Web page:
4.1.2 Parameters illustrated with VMARKET experiments

[ SLIDE parameters - volatility - rate - dividend || VIDEO modem - LAN - DSL ]

Apart from the *terminal conditions* that specify
the value of an option when it expires (
for a vanilla option or
`StrikePrice` in the applet) and the
*numerical parameters* that specify the
precision of the calculation (such as the `TimeStep`,
`Walkers` and `MeshPoints`), the Black-Scholes model depends
on only four *financial parameters*:

- The
*time to the expiry*( or`RunTime`) is usually expressed in a fraction of a year, e.g. 0.25 for three months or a quarter of year to the expiry date. - The
*short term interest or spot rate*( or`SpotRate`) is specified as a annual fraction of the capital investment, e.g. 0.05 for a risk free return of five percent per year. - the
*dividend yield*( or`Dividend`), here modeled with a continuous payment that is proportional to the underlying price, e.g. 0.04 for a dividend paying four percent of the share value during one year, - the
*volatility of the underlying*( or`Volatility`) estimated as the standard deviation of closing prices in sect.1.5, e.g. 0.5 for 50 percent for a volatile share.

The evolution of the payoff should be far from obvious, but can be disentangled by investigating the effect of each parameter separately.

Have a look first at the volatility using the *VMARKET* applet above.

These experiments show that the main effect of the volatility is to
``smear out sharp edges'', i.e. where the vanilla call and put options
are at-the-money
.
This phenomenon, known as *diffusion* in engineering sciences, is
strongest at the begining of the simulation when the option is close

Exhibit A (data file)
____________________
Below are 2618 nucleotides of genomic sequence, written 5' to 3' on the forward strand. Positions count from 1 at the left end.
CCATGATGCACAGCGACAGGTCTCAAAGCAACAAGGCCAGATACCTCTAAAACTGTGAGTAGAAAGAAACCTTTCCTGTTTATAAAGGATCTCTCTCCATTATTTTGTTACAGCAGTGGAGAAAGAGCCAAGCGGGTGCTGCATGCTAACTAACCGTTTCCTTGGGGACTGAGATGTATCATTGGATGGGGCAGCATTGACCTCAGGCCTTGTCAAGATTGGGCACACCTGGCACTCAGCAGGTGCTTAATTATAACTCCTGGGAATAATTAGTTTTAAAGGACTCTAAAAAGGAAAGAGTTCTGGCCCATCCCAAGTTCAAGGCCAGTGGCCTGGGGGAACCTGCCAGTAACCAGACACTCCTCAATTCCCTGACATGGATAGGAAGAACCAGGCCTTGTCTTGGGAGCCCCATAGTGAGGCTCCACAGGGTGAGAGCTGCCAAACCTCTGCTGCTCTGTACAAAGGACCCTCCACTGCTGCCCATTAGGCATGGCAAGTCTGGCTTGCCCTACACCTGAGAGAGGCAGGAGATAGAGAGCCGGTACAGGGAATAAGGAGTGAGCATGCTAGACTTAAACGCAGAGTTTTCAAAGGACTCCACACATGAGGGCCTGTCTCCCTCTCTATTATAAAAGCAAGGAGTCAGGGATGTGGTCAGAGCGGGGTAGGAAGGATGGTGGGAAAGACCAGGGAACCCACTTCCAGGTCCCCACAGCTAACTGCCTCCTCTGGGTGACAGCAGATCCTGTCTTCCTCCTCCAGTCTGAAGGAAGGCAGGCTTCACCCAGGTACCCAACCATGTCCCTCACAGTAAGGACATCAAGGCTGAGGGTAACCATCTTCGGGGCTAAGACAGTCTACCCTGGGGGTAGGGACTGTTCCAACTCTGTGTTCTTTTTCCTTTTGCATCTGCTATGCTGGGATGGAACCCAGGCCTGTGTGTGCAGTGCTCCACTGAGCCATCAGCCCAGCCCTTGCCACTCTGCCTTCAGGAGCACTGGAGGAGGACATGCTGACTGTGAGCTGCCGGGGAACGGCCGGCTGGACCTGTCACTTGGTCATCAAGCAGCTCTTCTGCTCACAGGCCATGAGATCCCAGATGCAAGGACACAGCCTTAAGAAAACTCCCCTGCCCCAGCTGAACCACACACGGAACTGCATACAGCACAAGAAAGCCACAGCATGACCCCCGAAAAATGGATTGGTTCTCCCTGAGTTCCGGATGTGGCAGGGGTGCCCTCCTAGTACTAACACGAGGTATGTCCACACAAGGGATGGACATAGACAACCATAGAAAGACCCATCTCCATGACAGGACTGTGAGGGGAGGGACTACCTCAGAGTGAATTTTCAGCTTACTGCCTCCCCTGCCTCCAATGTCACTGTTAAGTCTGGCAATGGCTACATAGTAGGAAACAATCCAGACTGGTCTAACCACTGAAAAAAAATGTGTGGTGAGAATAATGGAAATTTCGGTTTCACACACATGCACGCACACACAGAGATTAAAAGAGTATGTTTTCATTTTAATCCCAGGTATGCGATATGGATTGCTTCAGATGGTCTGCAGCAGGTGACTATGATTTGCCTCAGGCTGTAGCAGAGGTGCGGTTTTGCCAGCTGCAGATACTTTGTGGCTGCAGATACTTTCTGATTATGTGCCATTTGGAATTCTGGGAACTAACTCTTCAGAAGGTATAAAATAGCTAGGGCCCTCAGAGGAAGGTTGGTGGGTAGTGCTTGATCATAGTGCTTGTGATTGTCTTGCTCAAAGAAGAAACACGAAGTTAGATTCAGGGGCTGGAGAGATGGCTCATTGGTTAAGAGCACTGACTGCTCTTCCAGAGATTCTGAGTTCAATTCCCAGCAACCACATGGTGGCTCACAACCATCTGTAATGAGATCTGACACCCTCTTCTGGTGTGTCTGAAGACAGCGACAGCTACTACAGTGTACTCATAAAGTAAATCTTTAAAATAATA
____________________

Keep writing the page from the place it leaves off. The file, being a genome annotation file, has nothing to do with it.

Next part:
to expiry date. It is the result of unpredictable market fluctuations:
even if the value of the underlying share is below the strike price of
a call
before the expiry date, there is a finite chance that the
market price will suddenly rise above that value, which would allow the
holder of a call option to make a final profit
.
Such a right to make a potential profit without any obligation has of
course a finite value, which decreases as the time approaches the
expiry date.

Now play with the *VMARKET* applet below, using the default
parameters focusing on the effect of the interest rate.

The effect of the risk-free interest rate can be understood from the drift that affects any type of investment: to finally coincide with the exercise price on the expiry date, the strike price has to be discounted back in time (1.3#eq.6) to . This is clearly visible in the applet, where the value at-the-money shifts to lower prices as the simulation runs backward in time. With a drift that is proportional to the strike price, the interest rate appears to have its largest relative effect when the option is at-the-money while the underlying is kept fixed; this is somewhat misleading, since the underlying should also grow by the same amount but is here used as a parameter. In fact, the graph could be continuously renormalized with the same amplification factor for the share, strike and option value-e.g. introducing a new currency after every time step, so that the graph would not evolve anymore at all.

The following experiments can be carried out in the *VMARKET*
applet above.

Hopefully, these last experiments contribute more to your understanding
than your confusion: with payments that are proportional to the underlying,
the dividend yield continuously reduces the value of the share by the same
amount; this results in a drift along the horizontal axis (in the opposite
direction from the effect of interest rates) and appears as if the share
prices were *amplified* when the time runs backwards.
If the interest rate is equal to the dividend yield, the drifts in the
horizontal direction cancel out and all that remains is the effect from
the discounting at a risk-free interest rate.

With a good intuition for each parameter taken separately, it is a good exercise to now return to the first applet and discuss the main features that characterize an option payoff when all the parameters are combined into one calculation. Also, remember that unrealistically large parameters have been used in this section to exaggerate the effect from each parameter; realistic values will be used for an real option pricing calculation in the next section.

**SYLLABUS** ** Previous:** 4.1.1 The European Black-Scholes
**Up:** 4.1 Plain vanilla stock
**Next:** 4.1.3 Application, time value